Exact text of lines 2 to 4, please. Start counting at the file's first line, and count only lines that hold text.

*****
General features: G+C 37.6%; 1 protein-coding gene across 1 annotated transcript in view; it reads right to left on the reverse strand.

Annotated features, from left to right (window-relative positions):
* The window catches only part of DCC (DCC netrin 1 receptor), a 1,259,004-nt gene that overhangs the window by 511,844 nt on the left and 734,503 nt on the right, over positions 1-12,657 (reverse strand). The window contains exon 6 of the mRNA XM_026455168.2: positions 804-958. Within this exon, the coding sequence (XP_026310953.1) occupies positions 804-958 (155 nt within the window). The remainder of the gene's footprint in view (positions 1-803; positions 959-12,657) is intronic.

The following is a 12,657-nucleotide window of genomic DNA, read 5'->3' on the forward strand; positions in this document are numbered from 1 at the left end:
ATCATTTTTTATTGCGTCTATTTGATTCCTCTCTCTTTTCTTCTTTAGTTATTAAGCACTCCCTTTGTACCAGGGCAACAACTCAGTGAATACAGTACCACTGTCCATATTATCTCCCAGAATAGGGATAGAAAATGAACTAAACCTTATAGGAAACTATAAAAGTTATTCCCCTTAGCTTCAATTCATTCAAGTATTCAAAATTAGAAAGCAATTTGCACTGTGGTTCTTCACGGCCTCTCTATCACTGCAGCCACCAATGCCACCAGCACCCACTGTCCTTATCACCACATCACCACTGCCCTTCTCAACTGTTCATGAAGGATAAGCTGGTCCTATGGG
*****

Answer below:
Annotated features, from left to right (window-relative positions):
* The window catches only part of DCC (DCC netrin 1 receptor), a 1,259,004-nt gene that overhangs the window by 511,844 nt on the left and 734,503 nt on the right, over positions 1-12,657 (reverse strand). The window contains exon 6 of the mRNA XM_026455168.2: positions 804-958. Within this exon, the coding sequence (XP_026310953.1) occupies positions 804-958 (155 nt within the window). The remainder of the gene's footprint in view (positions 1-803; positions 959-12,657) is intronic.

The following is a 12,657-nucleotide window of genomic DNA, read 5'->3' on the forward strand; positions in this document are numbered from 1 at the left end: